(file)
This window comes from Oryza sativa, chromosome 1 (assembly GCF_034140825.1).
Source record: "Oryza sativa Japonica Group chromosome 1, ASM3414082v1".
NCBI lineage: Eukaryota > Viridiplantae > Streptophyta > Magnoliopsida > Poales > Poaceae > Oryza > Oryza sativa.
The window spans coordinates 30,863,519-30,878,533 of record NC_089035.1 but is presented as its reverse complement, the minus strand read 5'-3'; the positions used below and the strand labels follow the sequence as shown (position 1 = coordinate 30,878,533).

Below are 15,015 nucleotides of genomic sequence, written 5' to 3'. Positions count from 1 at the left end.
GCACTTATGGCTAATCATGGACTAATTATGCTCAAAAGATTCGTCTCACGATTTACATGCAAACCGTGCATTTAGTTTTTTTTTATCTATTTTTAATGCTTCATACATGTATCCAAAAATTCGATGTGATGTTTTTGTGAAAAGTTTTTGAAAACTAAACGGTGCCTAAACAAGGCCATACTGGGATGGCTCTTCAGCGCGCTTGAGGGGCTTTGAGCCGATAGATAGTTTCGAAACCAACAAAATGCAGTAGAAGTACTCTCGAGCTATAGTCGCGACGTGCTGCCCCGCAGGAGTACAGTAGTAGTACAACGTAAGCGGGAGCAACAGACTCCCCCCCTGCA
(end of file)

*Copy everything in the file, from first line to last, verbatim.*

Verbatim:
This window comes from Oryza sativa, chromosome 1 (assembly GCF_034140825.1).
Source record: "Oryza sativa Japonica Group chromosome 1, ASM3414082v1".
NCBI lineage: Eukaryota > Viridiplantae > Streptophyta > Magnoliopsida > Poales > Poaceae > Oryza > Oryza sativa.
The window spans coordinates 30,863,519-30,878,533 of record NC_089035.1 but is presented as its reverse complement, the minus strand read 5'-3'; the positions used below and the strand labels follow the sequence as shown (position 1 = coordinate 30,878,533).

Below are 15,015 nucleotides of genomic sequence, written 5' to 3'. Positions count from 1 at the left end.
GCACTTATGGCTAATCATGGACTAATTATGCTCAAAAGATTCGTCTCACGATTTACATGCAAACCGTGCATTTAGTTTTTTTTTATCTATTTTTAATGCTTCATACATGTATCCAAAAATTCGATGTGATGTTTTTGTGAAAAGTTTTTGAAAACTAAACGGTGCCTAAACAAGGCCATACTGGGATGGCTCTTCAGCGCGCTTGAGGGGCTTTGAGCCGATAGATAGTTTCGAAACCAACAAAATGCAGTAGAAGTACTCTCGAGCTATAGTCGCGACGTGCTGCCCCGCAGGAGTACAGTAGTAGTACAACGTAAGCGGGAGCAACAGACTCCCCCCCTGCA